My kids, interestingly enough, had never really cared about egg hunts.
When we tried to color Easter eggs, they didn't really like it and would disappear soon after we had started, leaving me with most of the work.
And as cute as they are, this is not really what Easter is all about...
What truly bothered me was when I was introduced to the pagan origins of Easter itself. Consider searching this out and reading about it, if you are interested. I had always wondered why baby animals and flowers were associated with this holiday, and now that I knew why, I couldn't bring myself to get into it anymore.
The holiday that I really cared about, I realized, was holy day of Resurrection.
Finding ways to incorporate the death and resurrection of Christ during what is the Jewish season of Passover seemed far more relevent to our family life. So I threw out my bunny decorations and began seeking out ideas to unite our activities around the Resurrection. Let me tell you, my kids didn't miss the old Easter stuff at all, they didn't even ask about it.
Last year, I read an article about this very topic, which suggested decorating your home's mantle with items pointing to the Resurrection, much like setting out a nativity scene. I went on a hunt for such items, only to find very little.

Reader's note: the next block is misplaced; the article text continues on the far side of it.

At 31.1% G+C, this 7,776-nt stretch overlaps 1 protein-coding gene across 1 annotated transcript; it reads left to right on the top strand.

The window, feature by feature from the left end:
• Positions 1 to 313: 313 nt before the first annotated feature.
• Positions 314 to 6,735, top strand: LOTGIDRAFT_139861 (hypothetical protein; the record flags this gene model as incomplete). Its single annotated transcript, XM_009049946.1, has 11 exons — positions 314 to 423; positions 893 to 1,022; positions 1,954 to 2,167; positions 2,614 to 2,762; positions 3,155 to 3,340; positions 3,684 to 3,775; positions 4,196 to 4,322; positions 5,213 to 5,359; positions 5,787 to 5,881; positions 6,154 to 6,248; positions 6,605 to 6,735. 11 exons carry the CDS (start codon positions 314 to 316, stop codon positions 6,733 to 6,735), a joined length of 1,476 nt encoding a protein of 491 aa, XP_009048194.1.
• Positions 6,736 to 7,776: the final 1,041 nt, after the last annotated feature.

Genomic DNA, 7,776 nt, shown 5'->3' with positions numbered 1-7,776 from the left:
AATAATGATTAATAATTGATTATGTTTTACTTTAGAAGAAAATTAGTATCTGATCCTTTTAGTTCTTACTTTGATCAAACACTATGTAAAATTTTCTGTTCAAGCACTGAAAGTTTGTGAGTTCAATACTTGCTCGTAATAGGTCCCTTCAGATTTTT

I have been collecting and making things here and there since last year, though, and this year I feel I have come up with a good collection. Here are a few ideas for you:
plaque or sign with a message about the Resurrection
wooden goblet (for the Last Supper)
empty tomb figurine (tutorial for mine, shown in the mantle shot above, coming soon!)
crown of thorns
I made this crown from branches cut from a very scary looking wild bush we have here in Texas. I have no idea what it's called, probably because it is not often used in landscaping! My brave husband went on a hike with my kids and brought back a bunch of branches for me to use.
I soaked them in a bathtub full of water for a couple of days to soften the wood. Last night, I got to work, forming them into a wreath.
I had planned to take more photos as I went along, but this process proved to be very prickly, as I suppose should be expected. I have several painful scratches today on my hands. It was rather sobering, actually, thinking about how this is nothing compared to what Christ endured.
If you want to dare to try this yourself, I used the weaving techniques used for making a grapevine wreath. You can find basic directions for this here. I did some trimming when I was done with the shaping to remove excess buds and tiny branches.
Let me challenge you to find some new ways to focus on the Resurrection this year. There are a lot of creative ways out there to do this, they are just not as easy to find as hollow plastic eggs at the grocery store. But I promise it is far more satisfying than giving your kids a basket of pastel candies (which we still do, by the way!)